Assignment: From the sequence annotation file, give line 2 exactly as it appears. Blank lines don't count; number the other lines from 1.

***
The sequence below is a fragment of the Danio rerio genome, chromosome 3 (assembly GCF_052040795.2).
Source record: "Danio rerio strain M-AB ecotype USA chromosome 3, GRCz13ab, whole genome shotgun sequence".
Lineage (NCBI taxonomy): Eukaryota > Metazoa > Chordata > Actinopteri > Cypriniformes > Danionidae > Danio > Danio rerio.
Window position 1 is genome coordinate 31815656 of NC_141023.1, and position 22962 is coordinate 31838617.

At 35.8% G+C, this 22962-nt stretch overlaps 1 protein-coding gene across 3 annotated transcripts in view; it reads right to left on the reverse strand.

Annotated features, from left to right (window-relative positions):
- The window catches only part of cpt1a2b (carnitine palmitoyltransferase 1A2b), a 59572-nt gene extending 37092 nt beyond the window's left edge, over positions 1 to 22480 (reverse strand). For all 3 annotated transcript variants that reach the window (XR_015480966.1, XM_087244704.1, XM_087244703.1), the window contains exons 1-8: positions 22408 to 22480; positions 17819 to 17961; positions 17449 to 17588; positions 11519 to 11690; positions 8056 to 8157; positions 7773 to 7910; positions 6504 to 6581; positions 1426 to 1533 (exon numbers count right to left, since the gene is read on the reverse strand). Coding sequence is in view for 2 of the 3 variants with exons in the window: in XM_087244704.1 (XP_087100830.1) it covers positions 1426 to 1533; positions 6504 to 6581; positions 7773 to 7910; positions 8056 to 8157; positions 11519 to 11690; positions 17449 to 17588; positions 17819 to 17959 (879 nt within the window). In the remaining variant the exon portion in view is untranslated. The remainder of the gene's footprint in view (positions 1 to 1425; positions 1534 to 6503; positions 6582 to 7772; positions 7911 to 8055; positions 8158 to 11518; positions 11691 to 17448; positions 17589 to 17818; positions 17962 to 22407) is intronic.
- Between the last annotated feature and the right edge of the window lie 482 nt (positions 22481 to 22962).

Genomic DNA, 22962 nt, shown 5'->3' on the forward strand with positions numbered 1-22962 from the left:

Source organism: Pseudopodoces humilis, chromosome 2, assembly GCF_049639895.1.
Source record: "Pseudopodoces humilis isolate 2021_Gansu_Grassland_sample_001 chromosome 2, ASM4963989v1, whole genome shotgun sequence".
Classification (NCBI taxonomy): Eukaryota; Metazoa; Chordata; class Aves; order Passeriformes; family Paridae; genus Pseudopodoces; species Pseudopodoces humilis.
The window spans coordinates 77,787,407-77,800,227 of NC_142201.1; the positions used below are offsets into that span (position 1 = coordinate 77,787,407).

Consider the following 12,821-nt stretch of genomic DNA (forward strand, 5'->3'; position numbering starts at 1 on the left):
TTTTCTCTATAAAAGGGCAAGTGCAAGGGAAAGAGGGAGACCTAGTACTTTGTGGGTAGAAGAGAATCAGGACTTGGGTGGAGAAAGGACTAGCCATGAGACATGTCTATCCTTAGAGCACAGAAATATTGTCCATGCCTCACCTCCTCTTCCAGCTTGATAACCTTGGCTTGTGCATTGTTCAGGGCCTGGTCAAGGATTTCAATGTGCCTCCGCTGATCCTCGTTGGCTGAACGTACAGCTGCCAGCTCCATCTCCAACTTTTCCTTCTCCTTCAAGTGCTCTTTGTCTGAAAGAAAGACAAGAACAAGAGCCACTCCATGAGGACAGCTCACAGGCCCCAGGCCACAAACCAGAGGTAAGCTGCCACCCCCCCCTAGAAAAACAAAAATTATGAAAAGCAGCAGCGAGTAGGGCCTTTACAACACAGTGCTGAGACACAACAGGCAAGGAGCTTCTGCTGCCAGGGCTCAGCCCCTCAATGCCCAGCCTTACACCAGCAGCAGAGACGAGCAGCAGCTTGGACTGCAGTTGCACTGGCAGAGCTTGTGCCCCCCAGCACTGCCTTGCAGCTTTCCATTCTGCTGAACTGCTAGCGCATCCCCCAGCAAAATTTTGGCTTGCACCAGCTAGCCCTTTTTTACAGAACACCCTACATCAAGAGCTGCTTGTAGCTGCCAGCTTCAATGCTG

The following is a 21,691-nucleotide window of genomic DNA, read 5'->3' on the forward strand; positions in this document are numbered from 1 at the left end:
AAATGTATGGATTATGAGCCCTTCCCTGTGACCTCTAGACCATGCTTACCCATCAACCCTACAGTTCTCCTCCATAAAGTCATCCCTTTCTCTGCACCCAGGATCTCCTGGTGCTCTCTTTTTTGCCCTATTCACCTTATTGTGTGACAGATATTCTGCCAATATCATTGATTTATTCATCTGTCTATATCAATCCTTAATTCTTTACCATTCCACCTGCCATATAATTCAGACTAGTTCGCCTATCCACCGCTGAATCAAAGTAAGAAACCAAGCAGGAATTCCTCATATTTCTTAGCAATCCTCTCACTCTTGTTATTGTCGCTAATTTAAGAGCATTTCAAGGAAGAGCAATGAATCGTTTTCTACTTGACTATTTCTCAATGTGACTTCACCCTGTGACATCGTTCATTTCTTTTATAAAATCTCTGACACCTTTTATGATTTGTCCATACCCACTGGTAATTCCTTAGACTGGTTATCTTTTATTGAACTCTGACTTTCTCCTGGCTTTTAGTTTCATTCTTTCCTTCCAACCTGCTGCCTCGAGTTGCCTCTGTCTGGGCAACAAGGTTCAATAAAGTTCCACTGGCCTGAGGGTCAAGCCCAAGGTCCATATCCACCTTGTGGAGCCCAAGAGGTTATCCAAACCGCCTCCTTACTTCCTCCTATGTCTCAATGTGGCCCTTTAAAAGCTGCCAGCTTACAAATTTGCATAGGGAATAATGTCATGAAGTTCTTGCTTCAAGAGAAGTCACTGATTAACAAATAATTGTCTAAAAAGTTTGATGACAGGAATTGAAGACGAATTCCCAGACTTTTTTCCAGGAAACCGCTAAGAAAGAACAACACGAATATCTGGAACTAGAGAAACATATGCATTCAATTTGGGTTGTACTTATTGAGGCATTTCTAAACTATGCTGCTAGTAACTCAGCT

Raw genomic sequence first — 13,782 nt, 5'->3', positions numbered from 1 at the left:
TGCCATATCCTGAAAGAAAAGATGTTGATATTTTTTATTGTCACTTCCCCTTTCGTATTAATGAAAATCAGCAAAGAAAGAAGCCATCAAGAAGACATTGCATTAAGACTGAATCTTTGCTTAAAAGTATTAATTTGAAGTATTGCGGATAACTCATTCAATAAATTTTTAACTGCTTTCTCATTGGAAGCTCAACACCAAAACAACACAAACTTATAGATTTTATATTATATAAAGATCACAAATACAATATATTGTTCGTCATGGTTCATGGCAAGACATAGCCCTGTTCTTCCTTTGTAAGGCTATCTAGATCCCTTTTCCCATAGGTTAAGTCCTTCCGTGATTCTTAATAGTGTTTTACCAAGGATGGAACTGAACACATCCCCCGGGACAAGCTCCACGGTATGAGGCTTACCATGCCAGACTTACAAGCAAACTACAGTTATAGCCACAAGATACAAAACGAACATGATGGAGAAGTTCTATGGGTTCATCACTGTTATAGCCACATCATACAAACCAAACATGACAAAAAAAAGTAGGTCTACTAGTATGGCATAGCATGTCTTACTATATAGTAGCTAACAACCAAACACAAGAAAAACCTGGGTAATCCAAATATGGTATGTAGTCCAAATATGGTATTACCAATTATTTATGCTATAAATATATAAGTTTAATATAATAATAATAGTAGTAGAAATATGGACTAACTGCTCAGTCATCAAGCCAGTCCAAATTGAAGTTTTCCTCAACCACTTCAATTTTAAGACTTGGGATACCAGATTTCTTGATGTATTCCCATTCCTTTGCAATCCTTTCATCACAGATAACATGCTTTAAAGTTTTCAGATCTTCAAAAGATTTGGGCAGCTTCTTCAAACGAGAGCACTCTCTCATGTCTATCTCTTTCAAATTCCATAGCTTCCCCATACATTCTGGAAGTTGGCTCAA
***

Source record: "Danio rerio strain M-AB ecotype USA chromosome 3, GRCz13ab, whole genome shotgun sequence".